Nathaniel D. Bastian, PhD is a leader, practitioner, researcher, and educator of mathematical, computational, analytical, data-driven, and decision-centric methods to support the improvement and enhancement of decision-making in cyber security, national defense, military operations, human resources and manpower, healthcare, logistics, energy and finance. He is a decision analytics professional with expertise in the scientific discovery and translation of actionable insights into effective decisions using algorithms, techniques, tools and technologies from operations research, data science, artificial intelligence, systems engineering, and economics to research, design, develop, and deploy intelligent decision-support models, tools and systems for descriptive, predictive and prescriptive analytics. He has authored over 60 refereed journal and conference papers, several book chapters, and one textbook. He is the recipient of numerous academic awards, honors and grants, to include a Fulbright Scholarship and National Science Foundation Graduate Research Fellowship. He serves as an Associate Editor for four journals, as well as Referee for over 20 journals. He is an active member of MORS, INFORMS, ACM, IEEE, SIAM, and AAAI.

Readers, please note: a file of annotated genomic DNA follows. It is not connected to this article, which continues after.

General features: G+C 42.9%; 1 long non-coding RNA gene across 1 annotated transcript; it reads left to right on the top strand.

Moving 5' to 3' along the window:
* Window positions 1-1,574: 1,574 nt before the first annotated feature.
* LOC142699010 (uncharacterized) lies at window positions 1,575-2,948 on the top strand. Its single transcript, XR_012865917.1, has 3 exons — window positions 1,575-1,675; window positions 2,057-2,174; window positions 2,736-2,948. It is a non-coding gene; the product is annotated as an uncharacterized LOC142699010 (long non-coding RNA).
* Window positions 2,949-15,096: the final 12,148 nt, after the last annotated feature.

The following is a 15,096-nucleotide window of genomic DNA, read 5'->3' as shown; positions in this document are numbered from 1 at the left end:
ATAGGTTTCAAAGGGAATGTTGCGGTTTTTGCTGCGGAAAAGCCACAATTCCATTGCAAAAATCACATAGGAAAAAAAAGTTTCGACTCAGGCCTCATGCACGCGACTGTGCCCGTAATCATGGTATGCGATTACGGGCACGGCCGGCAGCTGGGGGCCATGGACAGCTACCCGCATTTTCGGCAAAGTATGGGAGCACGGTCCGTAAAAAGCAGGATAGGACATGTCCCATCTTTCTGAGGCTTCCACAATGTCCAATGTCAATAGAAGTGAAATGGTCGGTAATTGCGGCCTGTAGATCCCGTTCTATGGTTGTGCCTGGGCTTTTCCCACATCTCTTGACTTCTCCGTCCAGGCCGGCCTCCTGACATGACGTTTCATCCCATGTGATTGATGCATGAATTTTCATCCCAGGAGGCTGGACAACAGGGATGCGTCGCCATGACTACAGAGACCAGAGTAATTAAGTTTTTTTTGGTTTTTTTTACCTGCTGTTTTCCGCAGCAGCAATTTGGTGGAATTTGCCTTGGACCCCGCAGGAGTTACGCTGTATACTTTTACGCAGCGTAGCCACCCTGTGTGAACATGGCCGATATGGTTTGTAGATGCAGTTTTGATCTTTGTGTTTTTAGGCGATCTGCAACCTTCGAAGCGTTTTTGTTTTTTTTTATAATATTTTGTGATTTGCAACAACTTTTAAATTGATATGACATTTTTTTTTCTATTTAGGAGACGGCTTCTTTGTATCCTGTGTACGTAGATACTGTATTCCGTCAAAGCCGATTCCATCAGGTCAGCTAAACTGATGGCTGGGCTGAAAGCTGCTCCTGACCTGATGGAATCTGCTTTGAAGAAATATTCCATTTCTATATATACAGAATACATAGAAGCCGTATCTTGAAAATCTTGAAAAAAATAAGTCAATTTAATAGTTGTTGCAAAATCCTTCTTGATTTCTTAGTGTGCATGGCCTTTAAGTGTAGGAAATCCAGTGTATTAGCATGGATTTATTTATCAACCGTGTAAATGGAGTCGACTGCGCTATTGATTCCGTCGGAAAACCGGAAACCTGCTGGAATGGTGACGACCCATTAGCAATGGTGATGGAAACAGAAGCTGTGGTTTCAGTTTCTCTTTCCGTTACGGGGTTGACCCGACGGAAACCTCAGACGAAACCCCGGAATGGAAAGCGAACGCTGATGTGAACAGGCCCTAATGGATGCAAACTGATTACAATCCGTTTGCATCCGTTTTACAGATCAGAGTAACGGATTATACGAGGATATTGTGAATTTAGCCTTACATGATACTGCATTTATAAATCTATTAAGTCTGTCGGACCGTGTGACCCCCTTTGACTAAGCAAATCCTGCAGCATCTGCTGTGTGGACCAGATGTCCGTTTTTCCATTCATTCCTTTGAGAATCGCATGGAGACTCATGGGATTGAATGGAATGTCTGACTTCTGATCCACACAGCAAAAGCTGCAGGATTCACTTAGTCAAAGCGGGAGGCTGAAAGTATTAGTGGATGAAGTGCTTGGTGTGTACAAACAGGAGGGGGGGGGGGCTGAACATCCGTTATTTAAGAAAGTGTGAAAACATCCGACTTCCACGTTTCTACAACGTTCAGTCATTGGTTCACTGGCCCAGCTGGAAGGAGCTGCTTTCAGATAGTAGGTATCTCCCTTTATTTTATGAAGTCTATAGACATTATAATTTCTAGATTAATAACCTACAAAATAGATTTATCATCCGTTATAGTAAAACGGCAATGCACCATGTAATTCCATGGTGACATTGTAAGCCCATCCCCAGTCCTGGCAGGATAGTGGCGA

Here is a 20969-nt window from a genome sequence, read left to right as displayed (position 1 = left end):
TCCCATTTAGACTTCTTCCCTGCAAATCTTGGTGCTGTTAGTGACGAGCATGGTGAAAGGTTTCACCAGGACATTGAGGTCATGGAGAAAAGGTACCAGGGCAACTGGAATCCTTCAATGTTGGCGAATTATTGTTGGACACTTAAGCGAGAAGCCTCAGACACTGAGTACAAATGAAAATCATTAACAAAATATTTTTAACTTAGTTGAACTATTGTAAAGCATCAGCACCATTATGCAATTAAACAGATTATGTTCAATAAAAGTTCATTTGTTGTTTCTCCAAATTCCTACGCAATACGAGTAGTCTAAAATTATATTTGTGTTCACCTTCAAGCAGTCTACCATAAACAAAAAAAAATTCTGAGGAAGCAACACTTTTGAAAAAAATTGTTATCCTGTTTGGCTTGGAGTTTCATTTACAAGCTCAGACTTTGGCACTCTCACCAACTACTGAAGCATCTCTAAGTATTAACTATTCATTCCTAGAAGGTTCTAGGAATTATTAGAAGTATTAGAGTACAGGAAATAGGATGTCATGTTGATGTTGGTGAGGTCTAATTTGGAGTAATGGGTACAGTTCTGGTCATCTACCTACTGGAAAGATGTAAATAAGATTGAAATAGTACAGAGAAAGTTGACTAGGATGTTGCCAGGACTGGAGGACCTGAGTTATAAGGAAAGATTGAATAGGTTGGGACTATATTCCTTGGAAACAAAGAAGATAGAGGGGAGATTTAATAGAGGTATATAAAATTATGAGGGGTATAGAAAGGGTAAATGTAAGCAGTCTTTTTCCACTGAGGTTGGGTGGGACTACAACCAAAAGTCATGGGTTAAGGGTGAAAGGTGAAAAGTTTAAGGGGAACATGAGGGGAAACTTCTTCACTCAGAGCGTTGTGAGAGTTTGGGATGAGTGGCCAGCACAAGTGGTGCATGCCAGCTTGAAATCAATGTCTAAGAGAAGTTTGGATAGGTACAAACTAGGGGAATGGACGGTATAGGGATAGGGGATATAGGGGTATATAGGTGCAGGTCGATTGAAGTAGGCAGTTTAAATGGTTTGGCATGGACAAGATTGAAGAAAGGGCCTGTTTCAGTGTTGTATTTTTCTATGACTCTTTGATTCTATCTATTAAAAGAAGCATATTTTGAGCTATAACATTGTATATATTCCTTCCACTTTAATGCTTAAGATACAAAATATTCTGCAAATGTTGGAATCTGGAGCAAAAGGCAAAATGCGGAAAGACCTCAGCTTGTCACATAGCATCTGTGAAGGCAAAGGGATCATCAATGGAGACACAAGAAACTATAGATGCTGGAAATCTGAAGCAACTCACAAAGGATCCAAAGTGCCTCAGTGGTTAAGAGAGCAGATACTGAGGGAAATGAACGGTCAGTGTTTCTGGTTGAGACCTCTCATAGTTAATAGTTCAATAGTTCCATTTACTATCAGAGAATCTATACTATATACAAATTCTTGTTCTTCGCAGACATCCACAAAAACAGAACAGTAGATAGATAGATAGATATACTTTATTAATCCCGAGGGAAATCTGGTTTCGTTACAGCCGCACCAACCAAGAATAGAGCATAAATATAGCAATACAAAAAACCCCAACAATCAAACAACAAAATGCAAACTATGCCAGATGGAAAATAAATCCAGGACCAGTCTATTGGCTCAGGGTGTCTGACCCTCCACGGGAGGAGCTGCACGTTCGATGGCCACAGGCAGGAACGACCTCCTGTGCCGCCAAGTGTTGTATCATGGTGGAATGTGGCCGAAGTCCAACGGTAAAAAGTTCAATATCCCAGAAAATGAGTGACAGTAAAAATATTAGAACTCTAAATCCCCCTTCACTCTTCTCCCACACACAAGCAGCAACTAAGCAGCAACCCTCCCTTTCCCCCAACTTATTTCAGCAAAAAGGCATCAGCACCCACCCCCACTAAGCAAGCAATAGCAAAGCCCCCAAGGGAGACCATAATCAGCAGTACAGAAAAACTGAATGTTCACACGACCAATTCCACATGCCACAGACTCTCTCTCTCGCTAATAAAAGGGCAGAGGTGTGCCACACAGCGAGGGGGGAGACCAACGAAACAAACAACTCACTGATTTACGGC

– Optimization, simulation, statistical computing, machine/deep learning, intelligent systems, big data analytics

– Decision science, business analytics, applied econometrics, production economics, engineering management


– Computational stochastic optimization and robust learning for making inferences and decisions under uncertainty

– Multiple objective optimization and federated machine learning for distributed resource allocation decision-making

Education History

  • B.S. Engineering Management (Electrical Engineering) w/ Honors, United States Military Academy
  • M.S. Econometrics and Operations Research, Maastricht University
  • M.Eng. Industrial Engineering, Pennsylvania State University
  • Ph.D. Industrial Engineering and Operations Research, Pennsylvania State University

Work Experience

Adjunct Professor, Johns Hopkins University